Glitch in the Matrix or Something Else?

I saw one of the paranormal shows the other night and there were a few videos supposedly demonstrating possible proof that our reality is actually a computer simulation that sometimes gets glitchy.

One of the images was a bird stopped and motionless in mid-flight. It looked like a still photo which bounced around a little. Sure, the bird was motionless—but so was everything else.

The other two were actual videos and looked more interesting. One showed a large flock of sheep that were not moving much. There was an ear or tail flip here and there so they weren’t really motionless or “frozen.”

The other video showed a pretty interesting episode of what looked like what some would call tonic immobility in a squirrel. A person was hand-feeding the squirrel nuts and it suddenly froze for a short period of time and later just snapped out of it and acted normally. I wonder how a person got a wild squirrel to take food by hand.

Both the sheep flock and squirrel videos are available on the web. Some think the sheep become still because of a change in the weather, possibly rain. There was no explanation for the squirrel freezing.

Glitch in the matrix?

The squirrel might have been displaying tonic immobility, which can occur in certain animals. Probably the best-known example is the opossum. When it senses it’s in danger from a predator, it plays dead. There’s even a saying for this, “He’s just playing ‘possum!”

You can find the immobile squirrel story on the web by searching the term “catatonic squirrel.” In the article, the squirrel is called catatonic.

Catatonia is a complex neuropsychiatric condition in humans often marked by immobility and muteness. In a small percentage of cases, people can show purposeless agitation, or automatic, stereotyped motion.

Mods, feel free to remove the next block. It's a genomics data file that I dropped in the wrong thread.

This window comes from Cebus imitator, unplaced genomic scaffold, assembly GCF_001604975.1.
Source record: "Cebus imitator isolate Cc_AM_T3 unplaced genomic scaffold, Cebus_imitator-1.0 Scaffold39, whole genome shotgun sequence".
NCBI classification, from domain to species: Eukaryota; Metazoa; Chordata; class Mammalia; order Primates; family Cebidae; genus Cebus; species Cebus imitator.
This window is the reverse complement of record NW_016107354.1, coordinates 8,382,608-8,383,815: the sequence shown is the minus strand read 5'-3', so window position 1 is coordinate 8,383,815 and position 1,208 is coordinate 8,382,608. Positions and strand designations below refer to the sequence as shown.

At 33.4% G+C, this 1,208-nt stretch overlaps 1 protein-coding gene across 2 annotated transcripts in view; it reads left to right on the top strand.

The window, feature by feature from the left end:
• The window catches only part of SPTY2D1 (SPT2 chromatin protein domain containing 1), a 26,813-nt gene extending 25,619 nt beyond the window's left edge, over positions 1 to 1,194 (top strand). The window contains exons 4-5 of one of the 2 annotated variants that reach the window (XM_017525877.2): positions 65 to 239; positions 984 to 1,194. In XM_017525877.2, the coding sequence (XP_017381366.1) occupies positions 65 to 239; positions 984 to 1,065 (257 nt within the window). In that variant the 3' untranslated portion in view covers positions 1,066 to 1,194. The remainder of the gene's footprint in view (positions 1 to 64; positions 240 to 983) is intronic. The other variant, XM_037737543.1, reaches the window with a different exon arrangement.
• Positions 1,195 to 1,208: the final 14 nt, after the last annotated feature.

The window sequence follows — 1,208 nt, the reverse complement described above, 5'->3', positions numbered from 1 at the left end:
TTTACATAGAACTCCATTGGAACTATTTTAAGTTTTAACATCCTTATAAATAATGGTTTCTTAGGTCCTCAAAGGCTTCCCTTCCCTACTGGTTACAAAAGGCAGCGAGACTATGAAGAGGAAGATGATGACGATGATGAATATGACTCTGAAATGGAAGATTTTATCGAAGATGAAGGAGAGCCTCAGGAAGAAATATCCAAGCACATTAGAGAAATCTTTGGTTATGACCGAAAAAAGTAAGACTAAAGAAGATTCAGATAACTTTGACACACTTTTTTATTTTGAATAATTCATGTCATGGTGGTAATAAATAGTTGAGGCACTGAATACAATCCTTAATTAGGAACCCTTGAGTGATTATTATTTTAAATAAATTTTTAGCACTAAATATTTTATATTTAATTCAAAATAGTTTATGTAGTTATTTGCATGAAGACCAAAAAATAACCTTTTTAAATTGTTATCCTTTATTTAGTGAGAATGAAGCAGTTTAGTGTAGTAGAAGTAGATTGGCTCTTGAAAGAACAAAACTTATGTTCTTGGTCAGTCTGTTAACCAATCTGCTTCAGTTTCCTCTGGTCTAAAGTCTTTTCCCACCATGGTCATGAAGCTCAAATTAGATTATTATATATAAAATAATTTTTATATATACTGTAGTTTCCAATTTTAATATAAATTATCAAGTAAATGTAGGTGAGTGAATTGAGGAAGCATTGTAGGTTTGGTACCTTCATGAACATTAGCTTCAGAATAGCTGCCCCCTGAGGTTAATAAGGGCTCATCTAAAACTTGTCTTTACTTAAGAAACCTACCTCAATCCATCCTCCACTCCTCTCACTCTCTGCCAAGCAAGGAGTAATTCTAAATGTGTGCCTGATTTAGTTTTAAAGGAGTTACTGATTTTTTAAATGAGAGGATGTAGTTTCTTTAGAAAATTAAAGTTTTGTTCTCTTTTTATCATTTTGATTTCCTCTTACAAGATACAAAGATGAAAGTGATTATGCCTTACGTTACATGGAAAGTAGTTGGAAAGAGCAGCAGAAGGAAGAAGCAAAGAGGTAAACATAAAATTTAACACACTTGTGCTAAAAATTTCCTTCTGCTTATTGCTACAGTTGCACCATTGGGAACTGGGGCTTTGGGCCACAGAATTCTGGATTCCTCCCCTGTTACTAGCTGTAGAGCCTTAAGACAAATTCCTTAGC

In many cases, a small dose of benzodiazepine (usually injectable) can quickly reanimate a person who has catatonia, although the improvement is often only temporary. The usual course of treatment is to look for an underlying reversible medical or psychiatric cause and to apply effective treatment quickly, which can be life-saving.

Catatonia can lead to all kinds of complications because afflicted persons can’t eat or move. Some people who recover say that they felt extremely anxious or fearful during the catatonic episode.

Catatonia in humans is not the same thing as tonic immobility, a condition that is thought to be a survival mechanism in some prey animals in response to intense fear. If they “play dead”, a predator might not notice them or might let them go. But I can see why some people speculate there might be an evolutionary link between the two conditions.

These are interesting situations, but they aren’t evidence for a glitch in the matrix.

Overdiagnosis of Psychiatric Disorders Still Happens

I read an excellent article in Clinical Psychiatry News recently in the Hard Talk section. The title is “A prescription for de-diagnosing” by psychiatrists Nicholas Badre, MD and David Lehman, MD in the July 2022 issue (Vol 50, No. 7).

The bottom line is that too many psychiatric patients have too many psychiatric diagnoses. A lot of patients have conflicting diagnoses (both unipolar and bipolar affective disorder for example) and take many psychotropic medications which may be unnecessary and lead to side effects.

It takes time to get to know patients in order to ensure you’re not dropping diagnoses too quickly. Discussing them thoroughly in clinic or in the hospital is an excellent idea. And after getting to know patients as people, it makes sense to discuss reduction in polypharmacy, which can be quite a burden.

This reminds me of the Single Question in Delirium (SQiD), a test to diagnose delirium by simply asking a friend or family member of a patient whether their loved one seems to be more confused lately. It’s a pretty accurate test as it turns out.

This also reminds me of the difficulty in making an accurate diagnosis of bipolar disorder. I and a Chief Resident wrote an article for The Carlat Report in 2012 (TCPR, July / August 2012, Vol 10, Issue 8, “Is Bipolar Disorder Over-Diagnosed?”) which warned against overdiagnosis of bipolar disorder. Excerpts below:

Some argue that bipolar disorder is actually under-diagnosed. They have support from abundant literature showing that bipolar disorder tends to present more often with depression than mania or hypomania (Judd LL et al, Arch Gen Psychiatry 2002:59(6):530–537). As many as 10% of patients with unipolar depression ultimately are shown to have bipolar illness instead, according to some experts (Goodwin GM et al, Eur Neuropsychopharm 2008:18(7):535–549). (See this month’s Q&A with Claudia Baldassano for more on this.) In addition, a new emphasis on subthreshold mood symptoms and more rapid mood shifts has led some psychiatrists to promote the concept of a “bipolar spectrum disorder” (Youngstrom EA et al, Curr Psychiatry Rep 2010;12(6):479–489).